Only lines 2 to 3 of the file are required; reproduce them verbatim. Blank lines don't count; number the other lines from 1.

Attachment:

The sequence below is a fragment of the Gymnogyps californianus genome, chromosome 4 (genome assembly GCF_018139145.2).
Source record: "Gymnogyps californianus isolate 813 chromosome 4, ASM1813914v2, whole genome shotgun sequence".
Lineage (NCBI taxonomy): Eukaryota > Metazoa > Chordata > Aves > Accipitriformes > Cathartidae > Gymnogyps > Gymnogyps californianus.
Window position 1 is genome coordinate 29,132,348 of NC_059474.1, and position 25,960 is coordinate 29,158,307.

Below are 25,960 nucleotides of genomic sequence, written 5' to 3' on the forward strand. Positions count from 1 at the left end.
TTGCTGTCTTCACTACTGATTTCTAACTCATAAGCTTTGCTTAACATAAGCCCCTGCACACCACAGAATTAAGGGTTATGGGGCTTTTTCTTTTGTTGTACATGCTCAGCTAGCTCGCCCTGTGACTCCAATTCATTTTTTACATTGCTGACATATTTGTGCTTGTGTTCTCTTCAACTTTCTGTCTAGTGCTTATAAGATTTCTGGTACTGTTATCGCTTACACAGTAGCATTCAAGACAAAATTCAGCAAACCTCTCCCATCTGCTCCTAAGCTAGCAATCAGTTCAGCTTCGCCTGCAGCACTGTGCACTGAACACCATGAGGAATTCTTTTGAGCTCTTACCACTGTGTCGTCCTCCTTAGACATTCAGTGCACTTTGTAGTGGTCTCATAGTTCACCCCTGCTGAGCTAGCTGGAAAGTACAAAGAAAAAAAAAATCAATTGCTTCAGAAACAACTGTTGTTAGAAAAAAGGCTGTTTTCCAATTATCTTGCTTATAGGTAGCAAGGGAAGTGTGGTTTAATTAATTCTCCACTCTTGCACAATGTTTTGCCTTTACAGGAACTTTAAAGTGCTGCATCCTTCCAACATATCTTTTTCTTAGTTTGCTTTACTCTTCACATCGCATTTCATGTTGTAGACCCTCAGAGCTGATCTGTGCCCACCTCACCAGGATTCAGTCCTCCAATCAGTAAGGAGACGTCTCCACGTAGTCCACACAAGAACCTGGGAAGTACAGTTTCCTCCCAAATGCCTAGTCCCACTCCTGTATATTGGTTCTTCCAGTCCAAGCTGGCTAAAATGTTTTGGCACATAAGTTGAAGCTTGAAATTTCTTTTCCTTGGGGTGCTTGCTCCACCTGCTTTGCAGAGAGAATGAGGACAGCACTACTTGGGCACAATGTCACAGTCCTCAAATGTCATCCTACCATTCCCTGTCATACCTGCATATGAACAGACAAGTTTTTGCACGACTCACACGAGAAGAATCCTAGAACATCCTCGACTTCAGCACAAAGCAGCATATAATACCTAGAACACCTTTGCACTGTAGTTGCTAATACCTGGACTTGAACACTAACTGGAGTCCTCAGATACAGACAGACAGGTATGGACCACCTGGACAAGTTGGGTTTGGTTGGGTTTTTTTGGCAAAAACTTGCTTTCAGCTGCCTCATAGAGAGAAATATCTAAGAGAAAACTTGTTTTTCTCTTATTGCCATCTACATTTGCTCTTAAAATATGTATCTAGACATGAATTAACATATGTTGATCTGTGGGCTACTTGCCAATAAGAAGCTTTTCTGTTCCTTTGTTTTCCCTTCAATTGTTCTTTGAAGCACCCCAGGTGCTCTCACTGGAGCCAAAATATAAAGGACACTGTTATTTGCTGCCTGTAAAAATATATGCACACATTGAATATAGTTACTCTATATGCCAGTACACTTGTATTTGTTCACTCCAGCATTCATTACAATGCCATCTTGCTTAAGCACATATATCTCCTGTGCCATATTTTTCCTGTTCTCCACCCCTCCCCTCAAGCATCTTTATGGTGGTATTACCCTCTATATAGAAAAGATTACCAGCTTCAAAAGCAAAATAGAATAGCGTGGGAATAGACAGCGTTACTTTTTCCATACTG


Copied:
Source record: "Gymnogyps californianus isolate 813 chromosome 4, ASM1813914v2, whole genome shotgun sequence".
Lineage (NCBI taxonomy): Eukaryota > Metazoa > Chordata > Aves > Accipitriformes > Cathartidae > Gymnogyps > Gymnogyps californianus.